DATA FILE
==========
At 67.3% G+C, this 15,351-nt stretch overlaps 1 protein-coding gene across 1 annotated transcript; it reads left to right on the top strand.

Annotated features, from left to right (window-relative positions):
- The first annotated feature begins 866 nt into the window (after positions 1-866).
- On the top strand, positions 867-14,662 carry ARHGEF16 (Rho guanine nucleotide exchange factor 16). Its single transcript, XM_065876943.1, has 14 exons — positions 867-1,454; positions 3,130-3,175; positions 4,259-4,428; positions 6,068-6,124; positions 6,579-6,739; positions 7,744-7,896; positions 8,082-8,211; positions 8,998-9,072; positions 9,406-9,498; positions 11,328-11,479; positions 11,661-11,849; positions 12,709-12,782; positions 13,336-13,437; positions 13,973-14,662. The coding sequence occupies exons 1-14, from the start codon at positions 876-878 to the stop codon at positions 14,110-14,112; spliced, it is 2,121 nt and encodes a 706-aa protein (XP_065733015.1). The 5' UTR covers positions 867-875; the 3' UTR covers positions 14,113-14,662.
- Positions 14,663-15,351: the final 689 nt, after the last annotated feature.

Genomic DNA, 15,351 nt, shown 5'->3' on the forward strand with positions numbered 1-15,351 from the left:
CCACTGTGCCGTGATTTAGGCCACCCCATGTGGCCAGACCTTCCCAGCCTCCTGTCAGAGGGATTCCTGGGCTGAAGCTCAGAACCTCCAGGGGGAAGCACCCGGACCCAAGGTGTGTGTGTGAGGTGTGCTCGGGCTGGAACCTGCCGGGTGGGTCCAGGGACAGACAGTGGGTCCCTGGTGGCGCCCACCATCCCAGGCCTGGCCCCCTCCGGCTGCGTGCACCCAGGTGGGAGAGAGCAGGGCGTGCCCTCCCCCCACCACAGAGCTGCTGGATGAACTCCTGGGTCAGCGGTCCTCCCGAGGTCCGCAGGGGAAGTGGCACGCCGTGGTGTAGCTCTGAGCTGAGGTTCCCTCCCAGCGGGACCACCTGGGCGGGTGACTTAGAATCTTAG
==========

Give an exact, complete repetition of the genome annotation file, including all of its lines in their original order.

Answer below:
At 67.3% G+C, this 15,351-nt stretch overlaps 1 protein-coding gene across 1 annotated transcript; it reads left to right on the top strand.

Annotated features, from left to right (window-relative positions):
- The first annotated feature begins 866 nt into the window (after positions 1-866).
- On the top strand, positions 867-14,662 carry ARHGEF16 (Rho guanine nucleotide exchange factor 16). Its single transcript, XM_065876943.1, has 14 exons — positions 867-1,454; positions 3,130-3,175; positions 4,259-4,428; positions 6,068-6,124; positions 6,579-6,739; positions 7,744-7,896; positions 8,082-8,211; positions 8,998-9,072; positions 9,406-9,498; positions 11,328-11,479; positions 11,661-11,849; positions 12,709-12,782; positions 13,336-13,437; positions 13,973-14,662. The coding sequence occupies exons 1-14, from the start codon at positions 876-878 to the stop codon at positions 14,110-14,112; spliced, it is 2,121 nt and encodes a 706-aa protein (XP_065733015.1). The 5' UTR covers positions 867-875; the 3' UTR covers positions 14,113-14,662.
- Positions 14,663-15,351: the final 689 nt, after the last annotated feature.

Genomic DNA, 15,351 nt, shown 5'->3' on the forward strand with positions numbered 1-15,351 from the left:
CCACTGTGCCGTGATTTAGGCCACCCCATGTGGCCAGACCTTCCCAGCCTCCTGTCAGAGGGATTCCTGGGCTGAAGCTCAGAACCTCCAGGGGGAAGCACCCGGACCCAAGGTGTGTGTGTGAGGTGTGCTCGGGCTGGAACCTGCCGGGTGGGTCCAGGGACAGACAGTGGGTCCCTGGTGGCGCCCACCATCCCAGGCCTGGCCCCCTCCGGCTGCGTGCACCCAGGTGGGAGAGAGCAGGGCGTGCCCTCCCCCCACCACAGAGCTGCTGGATGAACTCCTGGGTCAGCGGTCCTCCCGAGGTCCGCAGGGGAAGTGGCACGCCGTGGTGTAGCTCTGAGCTGAGGTTCCCTCCCAGCGGGACCACCTGGGCGGGTGACTTAGAATCTTAG